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Concerns about the Psychoactive Substances Act were raised during a gathering of South Island councils in Invercargill last week.
Mr Cadogan said the legislation left a large loophole by shifting drug sales from corner dairies to people selling them door to door and not giving councils the power to do anything to stop it.
''Our response has been enfeebled by the ineptness of the legislation, leaving councils to deal with the issues, without giving them the capability to truly be effective.''
He likened the legislation to making councils ''check the moisture content of a wet bus ticket''.
Mr Cadogan said the synthetic drug dealers were the only ones showing initiative.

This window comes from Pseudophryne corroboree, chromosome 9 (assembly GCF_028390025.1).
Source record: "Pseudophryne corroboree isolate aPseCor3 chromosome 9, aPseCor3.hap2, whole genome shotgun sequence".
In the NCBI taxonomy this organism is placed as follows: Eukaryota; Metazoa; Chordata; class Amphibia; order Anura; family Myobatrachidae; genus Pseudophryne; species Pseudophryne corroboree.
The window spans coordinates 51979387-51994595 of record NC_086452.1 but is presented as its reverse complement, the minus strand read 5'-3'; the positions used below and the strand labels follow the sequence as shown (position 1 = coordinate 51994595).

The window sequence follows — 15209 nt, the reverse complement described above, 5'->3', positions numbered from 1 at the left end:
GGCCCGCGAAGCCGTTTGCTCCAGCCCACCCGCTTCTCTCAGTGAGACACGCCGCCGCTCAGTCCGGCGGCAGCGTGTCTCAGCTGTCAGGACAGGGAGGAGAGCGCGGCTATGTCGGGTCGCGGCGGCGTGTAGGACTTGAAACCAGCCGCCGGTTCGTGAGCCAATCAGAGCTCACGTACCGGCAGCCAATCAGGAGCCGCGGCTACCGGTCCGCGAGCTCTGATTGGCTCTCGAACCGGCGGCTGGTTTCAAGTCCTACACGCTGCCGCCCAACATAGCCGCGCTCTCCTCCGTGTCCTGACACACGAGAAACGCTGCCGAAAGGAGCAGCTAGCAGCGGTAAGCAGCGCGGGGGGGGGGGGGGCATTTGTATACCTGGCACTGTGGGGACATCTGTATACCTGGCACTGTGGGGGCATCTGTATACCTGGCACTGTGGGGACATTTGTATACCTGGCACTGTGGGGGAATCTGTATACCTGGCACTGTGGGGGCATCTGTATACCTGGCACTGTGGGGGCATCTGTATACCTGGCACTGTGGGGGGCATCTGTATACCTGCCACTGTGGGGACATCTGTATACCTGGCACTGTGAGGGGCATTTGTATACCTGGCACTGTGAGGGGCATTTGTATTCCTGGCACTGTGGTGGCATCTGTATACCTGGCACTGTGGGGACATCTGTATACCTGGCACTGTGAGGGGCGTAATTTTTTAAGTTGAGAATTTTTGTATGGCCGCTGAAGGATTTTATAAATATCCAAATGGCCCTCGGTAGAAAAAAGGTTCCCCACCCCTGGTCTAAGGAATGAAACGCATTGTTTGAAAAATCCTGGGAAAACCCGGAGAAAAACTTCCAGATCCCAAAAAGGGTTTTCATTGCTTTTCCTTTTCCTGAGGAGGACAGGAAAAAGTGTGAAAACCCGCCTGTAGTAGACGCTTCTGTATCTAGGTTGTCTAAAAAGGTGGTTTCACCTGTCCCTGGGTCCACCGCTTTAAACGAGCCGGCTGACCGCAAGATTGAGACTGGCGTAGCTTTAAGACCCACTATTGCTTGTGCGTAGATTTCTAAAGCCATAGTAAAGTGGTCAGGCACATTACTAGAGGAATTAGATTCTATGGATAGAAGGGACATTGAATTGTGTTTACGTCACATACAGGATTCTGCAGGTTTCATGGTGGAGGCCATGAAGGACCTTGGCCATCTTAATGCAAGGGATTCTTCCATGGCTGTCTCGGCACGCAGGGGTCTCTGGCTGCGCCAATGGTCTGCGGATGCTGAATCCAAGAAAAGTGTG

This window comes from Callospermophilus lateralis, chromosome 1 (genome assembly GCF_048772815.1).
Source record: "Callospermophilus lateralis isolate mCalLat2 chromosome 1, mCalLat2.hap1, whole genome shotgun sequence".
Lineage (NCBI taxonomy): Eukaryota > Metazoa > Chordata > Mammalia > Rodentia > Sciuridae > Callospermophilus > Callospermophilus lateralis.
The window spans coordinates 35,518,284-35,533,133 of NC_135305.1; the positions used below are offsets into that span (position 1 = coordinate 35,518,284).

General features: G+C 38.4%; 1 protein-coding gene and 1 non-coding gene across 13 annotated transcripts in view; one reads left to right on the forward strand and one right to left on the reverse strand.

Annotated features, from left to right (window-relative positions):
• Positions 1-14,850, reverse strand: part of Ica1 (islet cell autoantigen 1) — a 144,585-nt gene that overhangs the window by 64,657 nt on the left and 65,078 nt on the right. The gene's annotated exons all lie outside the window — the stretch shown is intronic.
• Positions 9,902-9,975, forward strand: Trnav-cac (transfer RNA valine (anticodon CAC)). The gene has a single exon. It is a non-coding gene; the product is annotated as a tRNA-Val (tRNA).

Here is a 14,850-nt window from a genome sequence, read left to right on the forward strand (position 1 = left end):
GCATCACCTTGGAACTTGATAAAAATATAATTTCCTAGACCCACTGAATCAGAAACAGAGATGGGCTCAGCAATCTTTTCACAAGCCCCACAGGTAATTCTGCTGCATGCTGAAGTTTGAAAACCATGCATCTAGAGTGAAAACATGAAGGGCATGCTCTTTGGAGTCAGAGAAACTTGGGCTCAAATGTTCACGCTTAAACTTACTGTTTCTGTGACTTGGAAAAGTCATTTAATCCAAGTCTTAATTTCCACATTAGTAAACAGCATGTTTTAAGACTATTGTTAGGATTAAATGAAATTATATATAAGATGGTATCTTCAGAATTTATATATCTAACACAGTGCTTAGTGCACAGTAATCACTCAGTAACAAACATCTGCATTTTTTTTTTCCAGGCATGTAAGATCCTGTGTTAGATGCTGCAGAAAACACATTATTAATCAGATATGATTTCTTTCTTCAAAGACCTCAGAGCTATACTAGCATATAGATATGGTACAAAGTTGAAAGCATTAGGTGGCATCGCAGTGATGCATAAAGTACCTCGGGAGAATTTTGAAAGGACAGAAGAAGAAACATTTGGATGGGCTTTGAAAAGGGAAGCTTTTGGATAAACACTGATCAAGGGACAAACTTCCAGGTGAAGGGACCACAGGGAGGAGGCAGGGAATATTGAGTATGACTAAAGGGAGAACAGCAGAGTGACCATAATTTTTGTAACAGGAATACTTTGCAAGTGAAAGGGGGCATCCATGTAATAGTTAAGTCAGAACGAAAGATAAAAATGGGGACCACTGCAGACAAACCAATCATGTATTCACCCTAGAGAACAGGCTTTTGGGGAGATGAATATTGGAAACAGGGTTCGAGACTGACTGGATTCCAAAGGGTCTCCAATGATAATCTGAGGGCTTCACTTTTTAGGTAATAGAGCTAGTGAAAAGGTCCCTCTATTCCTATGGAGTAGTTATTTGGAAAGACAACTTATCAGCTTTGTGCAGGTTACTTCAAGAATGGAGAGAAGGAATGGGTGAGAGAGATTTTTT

''And the net result is that there are a lot of young people paying the price for it. By making councils establish areas that you are able to sell it in, means we are condoning the sale, and we most definitely are not.''
The Clutha District Council's submission to the Ministry of Health's Psychoactive Substances Regulatory Authority said the council had yet to adopt a draft local approved products policy (LAPP) on the sale of psychoactive substances as it was not aware of any retail outlets selling products covered by those regulations.
The submission said the council believed the legislation was ''manifestly inadequate'', particularly as it denied local authorities the option of banning the sale of legal highs outright.
The council urged the authority to take ''prompt and decisive action'' to review the law, with a view to giving communities the power to decide whether they wish to allow or ban the sale of psychoactive substances in their local authority areas.